Density-driven flow along an eastern-boundary continental margin
in an inviscid, variable-density layer model


Surface currents along the eastern boundries of ocean basins are usually directed equatorward, being driven by equatorward winds. There is however, a prominent poleward current against the prevailing equatorward winds along the west coast of Australia, called the Leeuwin Current. It is suspected to be driven by the surface poleward density gradient, which is particularly strong in the South Indian Ocean.

To study the dynamics of the Leeuwin Current, we obtain steady, analytic solutions to a variable-density, two-layer model on a beta-plane without friction in a semi-infinite domain x <x_e and y <y_n<0 (Southern Hemisphere). The upper-layer density field is externally prescribed to increase poleward, providing a thermohaline forcing for the system, while the lower layer is assumed to be motionless with a uniform density. When the upper layer does not intersect the bottom, planetary Rossby waves eliminate all pressure gradients.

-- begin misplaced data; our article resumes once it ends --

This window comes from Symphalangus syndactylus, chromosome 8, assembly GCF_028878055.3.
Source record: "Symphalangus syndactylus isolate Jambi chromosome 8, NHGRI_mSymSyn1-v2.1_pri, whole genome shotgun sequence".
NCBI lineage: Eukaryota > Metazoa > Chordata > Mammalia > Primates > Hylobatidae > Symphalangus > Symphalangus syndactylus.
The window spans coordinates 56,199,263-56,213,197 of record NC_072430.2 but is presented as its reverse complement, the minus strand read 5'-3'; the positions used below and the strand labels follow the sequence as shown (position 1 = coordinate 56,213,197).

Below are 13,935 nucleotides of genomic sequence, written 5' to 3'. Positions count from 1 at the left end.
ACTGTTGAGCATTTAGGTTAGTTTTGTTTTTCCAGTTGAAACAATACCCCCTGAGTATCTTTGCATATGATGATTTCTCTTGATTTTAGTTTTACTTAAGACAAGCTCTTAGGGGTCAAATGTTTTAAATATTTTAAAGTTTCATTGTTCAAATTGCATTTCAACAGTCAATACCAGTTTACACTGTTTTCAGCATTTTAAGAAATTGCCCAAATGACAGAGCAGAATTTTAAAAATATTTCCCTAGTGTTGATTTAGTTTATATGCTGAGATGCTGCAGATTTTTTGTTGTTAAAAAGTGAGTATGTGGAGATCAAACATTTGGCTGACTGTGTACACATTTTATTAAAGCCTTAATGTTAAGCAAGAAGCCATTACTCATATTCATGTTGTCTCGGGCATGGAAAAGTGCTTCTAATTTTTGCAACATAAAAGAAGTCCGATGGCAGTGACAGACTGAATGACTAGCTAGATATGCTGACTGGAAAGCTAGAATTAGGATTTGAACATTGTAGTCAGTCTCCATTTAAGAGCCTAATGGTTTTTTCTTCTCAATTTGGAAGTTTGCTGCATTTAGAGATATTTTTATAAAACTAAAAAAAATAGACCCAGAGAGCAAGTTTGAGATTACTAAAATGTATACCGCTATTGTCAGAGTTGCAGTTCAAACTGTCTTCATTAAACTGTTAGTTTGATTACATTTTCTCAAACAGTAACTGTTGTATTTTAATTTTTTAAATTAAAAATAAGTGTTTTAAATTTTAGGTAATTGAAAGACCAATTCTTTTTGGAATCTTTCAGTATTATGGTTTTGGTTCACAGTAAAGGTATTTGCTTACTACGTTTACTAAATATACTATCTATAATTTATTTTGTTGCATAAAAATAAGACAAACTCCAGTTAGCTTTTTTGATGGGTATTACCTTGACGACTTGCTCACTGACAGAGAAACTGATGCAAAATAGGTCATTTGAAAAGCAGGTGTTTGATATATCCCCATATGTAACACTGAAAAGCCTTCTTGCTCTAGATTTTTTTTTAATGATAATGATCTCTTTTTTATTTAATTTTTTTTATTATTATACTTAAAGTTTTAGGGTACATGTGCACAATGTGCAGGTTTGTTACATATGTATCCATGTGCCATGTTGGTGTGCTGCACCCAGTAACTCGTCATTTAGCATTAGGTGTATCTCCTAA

When it does, topographic Rossby waves trap the pressure gradient on the slope. As a result, a broad eastward flow is generated in the offshore region and it bends poleward where the upper layer intersects the bottom, forming a poleward eastern-boundary current. The transport of this current is insensitive to the bottom slope and is approximately proportional to the square of the upper layer thickness.